“Are you going to that gay pride parade?” my mother asked late one morning as I was rushing off to work last June. For a moment, I didn’t know how to respond. I stopped in my tracks, looked back at her and mumbled something about how I’d probably be too busy and didn’t like big crowds anyway. Sensing my discomfort, Mom nonchalantly added, “Well, if you decide to go, I could go with you.”
It was a watershed moment for both of us, one that proved that my mom had finally become my ally.
My mother and I had spent the better part of the past decade doing an awkward dance around my sexuality. Most of it was spent tripping over one another; me, nudging her toward acceptance by insisting on brunch with my girlfriend. Her, timidly mastering the Spanish pronunciation of my girlfriend's name. But usually, we were most in sync when there was silence. It seemed easiest to avoid the topic altogether.
For a while, it worked. She’s a single black mom and, as she likes to note, I’m her “only child in the land of the living.” We are, for all intents and purposes, each other’s anchors. The world was cruel to black girls, and wholly unforgiving to the black women they’d grow into, but we’d always had each other. The rhythm of both of our lives depended heavily on an undisturbed current.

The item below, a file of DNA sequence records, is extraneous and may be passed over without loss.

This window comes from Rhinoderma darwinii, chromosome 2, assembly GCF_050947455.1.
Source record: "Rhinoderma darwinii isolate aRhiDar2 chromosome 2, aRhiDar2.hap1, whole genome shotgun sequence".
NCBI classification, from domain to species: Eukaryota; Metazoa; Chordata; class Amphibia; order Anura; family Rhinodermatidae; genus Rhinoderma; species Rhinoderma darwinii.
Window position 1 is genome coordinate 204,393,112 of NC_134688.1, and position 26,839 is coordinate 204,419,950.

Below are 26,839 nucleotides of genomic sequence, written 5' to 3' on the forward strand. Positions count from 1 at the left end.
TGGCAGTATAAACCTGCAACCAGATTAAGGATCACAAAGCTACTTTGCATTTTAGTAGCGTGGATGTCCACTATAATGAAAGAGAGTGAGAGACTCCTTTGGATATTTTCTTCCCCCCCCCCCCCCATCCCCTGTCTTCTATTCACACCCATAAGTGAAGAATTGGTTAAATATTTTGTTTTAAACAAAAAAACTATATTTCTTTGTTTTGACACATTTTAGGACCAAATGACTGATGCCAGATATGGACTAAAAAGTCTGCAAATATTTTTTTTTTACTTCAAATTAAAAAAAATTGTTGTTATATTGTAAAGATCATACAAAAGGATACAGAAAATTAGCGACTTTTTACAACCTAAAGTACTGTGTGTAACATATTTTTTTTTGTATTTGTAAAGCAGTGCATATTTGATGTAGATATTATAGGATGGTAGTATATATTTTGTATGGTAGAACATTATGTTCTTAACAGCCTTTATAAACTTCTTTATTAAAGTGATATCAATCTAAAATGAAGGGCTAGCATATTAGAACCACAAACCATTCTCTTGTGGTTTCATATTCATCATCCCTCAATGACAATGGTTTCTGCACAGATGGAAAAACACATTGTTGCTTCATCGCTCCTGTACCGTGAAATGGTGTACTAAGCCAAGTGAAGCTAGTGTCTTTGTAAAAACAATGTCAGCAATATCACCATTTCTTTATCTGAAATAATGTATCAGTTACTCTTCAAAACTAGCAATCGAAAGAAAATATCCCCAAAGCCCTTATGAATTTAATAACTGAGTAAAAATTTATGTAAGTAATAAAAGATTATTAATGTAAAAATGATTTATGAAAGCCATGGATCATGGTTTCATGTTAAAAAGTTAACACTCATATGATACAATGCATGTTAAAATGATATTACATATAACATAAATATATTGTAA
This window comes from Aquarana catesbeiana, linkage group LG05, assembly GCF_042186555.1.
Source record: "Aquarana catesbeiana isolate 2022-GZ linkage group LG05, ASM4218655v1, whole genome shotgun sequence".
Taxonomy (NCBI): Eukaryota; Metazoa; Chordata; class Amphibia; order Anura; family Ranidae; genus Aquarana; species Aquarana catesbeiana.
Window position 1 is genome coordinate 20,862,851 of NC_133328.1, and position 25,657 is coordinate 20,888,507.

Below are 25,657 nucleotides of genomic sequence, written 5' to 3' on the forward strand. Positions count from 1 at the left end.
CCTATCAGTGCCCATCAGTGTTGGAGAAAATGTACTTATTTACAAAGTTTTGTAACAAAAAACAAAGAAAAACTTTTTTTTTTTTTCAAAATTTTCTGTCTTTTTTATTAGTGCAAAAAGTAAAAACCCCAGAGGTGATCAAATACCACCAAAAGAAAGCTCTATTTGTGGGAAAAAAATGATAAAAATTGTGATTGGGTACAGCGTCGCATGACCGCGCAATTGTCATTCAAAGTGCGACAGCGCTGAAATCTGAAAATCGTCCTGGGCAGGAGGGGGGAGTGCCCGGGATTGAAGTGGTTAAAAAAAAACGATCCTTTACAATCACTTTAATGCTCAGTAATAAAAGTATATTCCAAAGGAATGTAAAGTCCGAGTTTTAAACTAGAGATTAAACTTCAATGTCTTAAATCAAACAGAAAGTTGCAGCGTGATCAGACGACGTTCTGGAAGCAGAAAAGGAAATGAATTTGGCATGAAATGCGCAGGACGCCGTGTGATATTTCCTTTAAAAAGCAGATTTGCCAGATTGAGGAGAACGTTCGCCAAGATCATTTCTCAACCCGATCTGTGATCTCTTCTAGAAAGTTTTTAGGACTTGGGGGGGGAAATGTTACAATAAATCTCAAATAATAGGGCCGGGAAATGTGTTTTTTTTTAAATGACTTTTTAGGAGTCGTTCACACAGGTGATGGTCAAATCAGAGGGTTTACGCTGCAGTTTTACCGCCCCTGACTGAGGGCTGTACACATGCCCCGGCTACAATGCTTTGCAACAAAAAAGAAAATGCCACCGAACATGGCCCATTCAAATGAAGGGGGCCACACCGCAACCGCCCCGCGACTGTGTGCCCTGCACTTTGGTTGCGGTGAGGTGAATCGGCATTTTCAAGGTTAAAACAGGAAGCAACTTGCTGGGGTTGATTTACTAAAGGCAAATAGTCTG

And it’s for precisely this reason that I imagined my coming out to be a spectacular event -- with a discernible beginning and end. From the time I was young, I’d imagined making a stern declaration that said, “Yes, I love women. And no, it’s not a big deal.” It'd be a forceful wind that might knock us off course for a bit, but we'd recover.
It was harder than I'd imagined. When I was 16, my mom found a girl’s name scrawled in one of my school notebooks with hearts around it. I brushed the whole thing off as an "art project.” At 21 -- armed with a college degree, some job prospects, and an address 3,000 miles away from home -- I’d settled into an awkward but triumphant queer identity. When she asked over the phone why I “only hang out with girls,” I finally told her the truth. She struggled to find her words, but I remember the loneliness in her voice.
Afterward, I didn't feel magically stronger. Sure, a burden had been lifted, but another one promptly took its place. I felt detached from the woman, and the community, that had raised me.
Over the years, I’ve come to understand that “coming out” is more of a daily commitment than a singular event. It’s the resolve to live openly and honestly; an affirmation of self-love that needs to be repeated with nearly each encounter. For my mom and me, it's been a commitment to at least start a conversation, and to remember the pride we have in one another.